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Scrap export prices fall as Taiwan buyers wait

Keywords: Tags  container scrap, shredded scrap, heavy melt, West Coast exportx, Sean Davidson


NEW YORK — Ferrous scrap export prices on the West Coast are under pressure this week after several market participants reported a softening in offshore sales to some regions.

Most sources said containerized scrap prices for an 80/20 mix of No. 1 and No. 2 heavy melt to Taiwan dropped this week due to limited participation from buyers. HMS 1&2 (80:20) sales were reported in a range of $365 to $368 per tonne c.f.r. Taiwan, down from sales concluded at between $370 and $380 per tonne—mainly at the low end—over the past two weeks.

"Containers have backed off $5 to $7 this week, with some consumers out of the market in a wait-and-see mode," said one exporter, who is considering dropping buying prices at his yards. "In response to that decrease, we will be dropping all of our port buying prices by $10 per gross ton effective Thursday and Friday."

A second source suggested further weakness is imminent. "I am hearing just this morning that (HMS 1&2) 80/20 delivered to Taiwan is down from $380 to $368 per tonne. I feel that the market will continue to head down," he said Thursday. "I would not be surprised if it is a $350 market by next week."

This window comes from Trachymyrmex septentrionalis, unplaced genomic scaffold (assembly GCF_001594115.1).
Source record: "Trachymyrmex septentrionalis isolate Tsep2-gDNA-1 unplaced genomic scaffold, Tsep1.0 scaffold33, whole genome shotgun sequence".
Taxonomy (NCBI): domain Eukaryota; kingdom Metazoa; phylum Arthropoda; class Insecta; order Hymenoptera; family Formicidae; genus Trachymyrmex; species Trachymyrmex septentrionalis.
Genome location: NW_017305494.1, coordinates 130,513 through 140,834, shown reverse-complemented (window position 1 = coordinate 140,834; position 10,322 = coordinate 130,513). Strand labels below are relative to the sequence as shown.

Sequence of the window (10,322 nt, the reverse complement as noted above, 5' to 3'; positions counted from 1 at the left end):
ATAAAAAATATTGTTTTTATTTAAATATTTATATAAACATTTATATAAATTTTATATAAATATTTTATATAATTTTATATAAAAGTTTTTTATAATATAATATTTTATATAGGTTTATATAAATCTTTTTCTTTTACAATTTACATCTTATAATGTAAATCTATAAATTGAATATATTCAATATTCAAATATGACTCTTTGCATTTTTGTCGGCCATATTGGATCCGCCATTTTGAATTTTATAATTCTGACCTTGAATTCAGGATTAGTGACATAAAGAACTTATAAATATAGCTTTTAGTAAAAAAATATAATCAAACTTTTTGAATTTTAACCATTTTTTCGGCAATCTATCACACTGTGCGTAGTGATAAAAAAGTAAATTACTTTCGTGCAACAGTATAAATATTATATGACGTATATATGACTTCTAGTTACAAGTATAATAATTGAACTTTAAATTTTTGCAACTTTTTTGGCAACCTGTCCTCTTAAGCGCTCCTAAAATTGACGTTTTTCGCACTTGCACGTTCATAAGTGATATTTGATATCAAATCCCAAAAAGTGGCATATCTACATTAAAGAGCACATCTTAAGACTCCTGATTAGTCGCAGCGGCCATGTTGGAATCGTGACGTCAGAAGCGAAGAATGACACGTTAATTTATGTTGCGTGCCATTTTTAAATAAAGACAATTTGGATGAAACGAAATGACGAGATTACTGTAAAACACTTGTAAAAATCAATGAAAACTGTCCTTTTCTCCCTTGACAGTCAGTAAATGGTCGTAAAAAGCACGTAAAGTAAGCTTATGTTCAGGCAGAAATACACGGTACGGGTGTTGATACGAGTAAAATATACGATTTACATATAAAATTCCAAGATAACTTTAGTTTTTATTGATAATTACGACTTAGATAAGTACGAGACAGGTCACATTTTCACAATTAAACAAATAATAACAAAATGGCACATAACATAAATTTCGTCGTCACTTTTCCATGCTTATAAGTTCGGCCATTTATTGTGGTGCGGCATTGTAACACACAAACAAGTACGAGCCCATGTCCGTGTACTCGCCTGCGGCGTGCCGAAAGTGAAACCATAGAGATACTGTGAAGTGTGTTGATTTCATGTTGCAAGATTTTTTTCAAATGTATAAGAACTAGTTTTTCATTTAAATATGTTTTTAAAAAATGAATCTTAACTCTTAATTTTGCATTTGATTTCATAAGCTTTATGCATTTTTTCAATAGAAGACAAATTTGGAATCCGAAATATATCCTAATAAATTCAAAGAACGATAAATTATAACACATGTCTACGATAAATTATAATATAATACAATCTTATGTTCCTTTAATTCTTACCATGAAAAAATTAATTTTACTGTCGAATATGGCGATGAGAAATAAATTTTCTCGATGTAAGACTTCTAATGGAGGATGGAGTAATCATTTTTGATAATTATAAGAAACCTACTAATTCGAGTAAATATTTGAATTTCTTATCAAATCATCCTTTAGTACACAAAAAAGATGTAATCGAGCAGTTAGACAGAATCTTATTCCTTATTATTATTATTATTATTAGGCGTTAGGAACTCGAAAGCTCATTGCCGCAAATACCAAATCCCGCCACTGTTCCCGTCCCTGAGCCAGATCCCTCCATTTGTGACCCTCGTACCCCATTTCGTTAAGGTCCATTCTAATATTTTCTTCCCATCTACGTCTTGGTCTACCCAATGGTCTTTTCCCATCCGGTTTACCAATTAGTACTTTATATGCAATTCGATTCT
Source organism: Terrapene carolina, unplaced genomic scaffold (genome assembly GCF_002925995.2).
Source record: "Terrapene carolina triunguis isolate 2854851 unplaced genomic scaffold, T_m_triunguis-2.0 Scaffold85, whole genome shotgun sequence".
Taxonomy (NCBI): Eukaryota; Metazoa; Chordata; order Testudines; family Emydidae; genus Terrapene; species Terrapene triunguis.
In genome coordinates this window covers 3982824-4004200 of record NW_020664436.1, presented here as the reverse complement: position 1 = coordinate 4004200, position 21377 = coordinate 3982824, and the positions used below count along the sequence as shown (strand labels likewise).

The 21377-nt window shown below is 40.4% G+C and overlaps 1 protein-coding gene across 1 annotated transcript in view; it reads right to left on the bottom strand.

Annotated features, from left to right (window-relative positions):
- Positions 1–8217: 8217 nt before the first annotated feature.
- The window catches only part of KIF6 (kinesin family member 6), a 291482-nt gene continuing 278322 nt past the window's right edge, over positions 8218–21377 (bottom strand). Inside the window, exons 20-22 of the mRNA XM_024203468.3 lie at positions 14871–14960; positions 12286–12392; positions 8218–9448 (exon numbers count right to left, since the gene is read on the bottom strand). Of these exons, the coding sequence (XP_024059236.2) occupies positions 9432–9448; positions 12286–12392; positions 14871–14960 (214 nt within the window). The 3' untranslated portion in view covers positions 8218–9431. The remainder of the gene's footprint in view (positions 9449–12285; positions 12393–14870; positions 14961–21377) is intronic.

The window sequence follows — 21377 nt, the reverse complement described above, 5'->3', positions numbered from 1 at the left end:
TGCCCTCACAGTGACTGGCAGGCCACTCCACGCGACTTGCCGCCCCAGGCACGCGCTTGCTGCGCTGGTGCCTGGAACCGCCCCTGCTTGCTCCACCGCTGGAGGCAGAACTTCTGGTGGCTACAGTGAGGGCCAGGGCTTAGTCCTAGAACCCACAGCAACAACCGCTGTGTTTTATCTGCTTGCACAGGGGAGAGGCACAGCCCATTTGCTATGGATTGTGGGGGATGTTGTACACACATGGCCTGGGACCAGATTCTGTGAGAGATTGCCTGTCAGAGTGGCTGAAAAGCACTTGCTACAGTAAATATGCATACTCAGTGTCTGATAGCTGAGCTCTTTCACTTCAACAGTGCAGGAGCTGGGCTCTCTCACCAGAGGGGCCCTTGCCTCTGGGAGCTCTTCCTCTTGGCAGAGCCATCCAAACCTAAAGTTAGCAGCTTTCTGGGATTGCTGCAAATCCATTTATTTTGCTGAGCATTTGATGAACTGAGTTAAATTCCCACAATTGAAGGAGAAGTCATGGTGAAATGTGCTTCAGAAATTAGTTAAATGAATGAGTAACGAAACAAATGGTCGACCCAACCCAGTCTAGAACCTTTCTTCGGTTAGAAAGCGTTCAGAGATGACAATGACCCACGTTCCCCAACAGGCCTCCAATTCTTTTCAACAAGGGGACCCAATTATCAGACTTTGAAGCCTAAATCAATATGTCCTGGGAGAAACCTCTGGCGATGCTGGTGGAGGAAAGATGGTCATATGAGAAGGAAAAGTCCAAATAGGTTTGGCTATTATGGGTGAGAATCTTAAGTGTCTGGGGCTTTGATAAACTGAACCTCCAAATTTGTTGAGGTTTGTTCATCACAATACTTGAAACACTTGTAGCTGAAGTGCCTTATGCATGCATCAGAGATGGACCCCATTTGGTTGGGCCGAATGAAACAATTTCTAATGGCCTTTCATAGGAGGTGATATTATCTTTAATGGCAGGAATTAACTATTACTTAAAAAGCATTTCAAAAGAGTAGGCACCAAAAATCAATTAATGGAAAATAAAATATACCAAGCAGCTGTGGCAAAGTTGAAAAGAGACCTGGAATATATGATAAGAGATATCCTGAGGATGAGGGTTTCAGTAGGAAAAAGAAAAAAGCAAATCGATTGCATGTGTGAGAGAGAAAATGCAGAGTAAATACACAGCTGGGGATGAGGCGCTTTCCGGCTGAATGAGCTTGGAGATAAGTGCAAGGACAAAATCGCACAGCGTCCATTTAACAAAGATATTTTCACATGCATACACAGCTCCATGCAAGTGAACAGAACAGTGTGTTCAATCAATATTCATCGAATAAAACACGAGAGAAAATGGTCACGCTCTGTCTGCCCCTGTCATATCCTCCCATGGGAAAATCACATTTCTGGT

A third source who reported a similar price range said weak demand for finished products could result in further price weakness.

However, a healthy Indonesian market could offer some support to exporters able to ship shred, a fourth source said. "Container sales to Taiwan seem to be sliding. Right now, heavy melt sales into Taiwan are around $365 per tonne. Container sales for shred into Indonesia, however, have been strong at $405 to $410 per tonne," he said.

Sources said sustained weakness in containerized export tags also could put some pressure on bulk cargo sales.

The most recent confirmed bulk sale out of the West Coast was concluded about 10 days ago at $402 and $407 per tonne c.f.r. Taiwan for HMS 1&2 (80:20) and shred, respectively.

Bids from China and South Korea for bulk scrap are between $388 and $390 per tonne for heavy melt, sources said, but exporters refused to accept those price levels.

Only one source who spoke to AMM said seller offers for container scrap to Taiwan jumped higher this week, to $385 per tonne for heavy melt. "However, (there have been) no buyers yet," he said.

A buyer for a Taiwanese mill said this week’s weak market would be short lived because mills in Taiwan are short on scrap. Scrapyards in Taiwan paid above $365 per tonne in anticipation of a rising market, he said, and this week’s weakness is likely because scrapyards stopped bidding on scrap.


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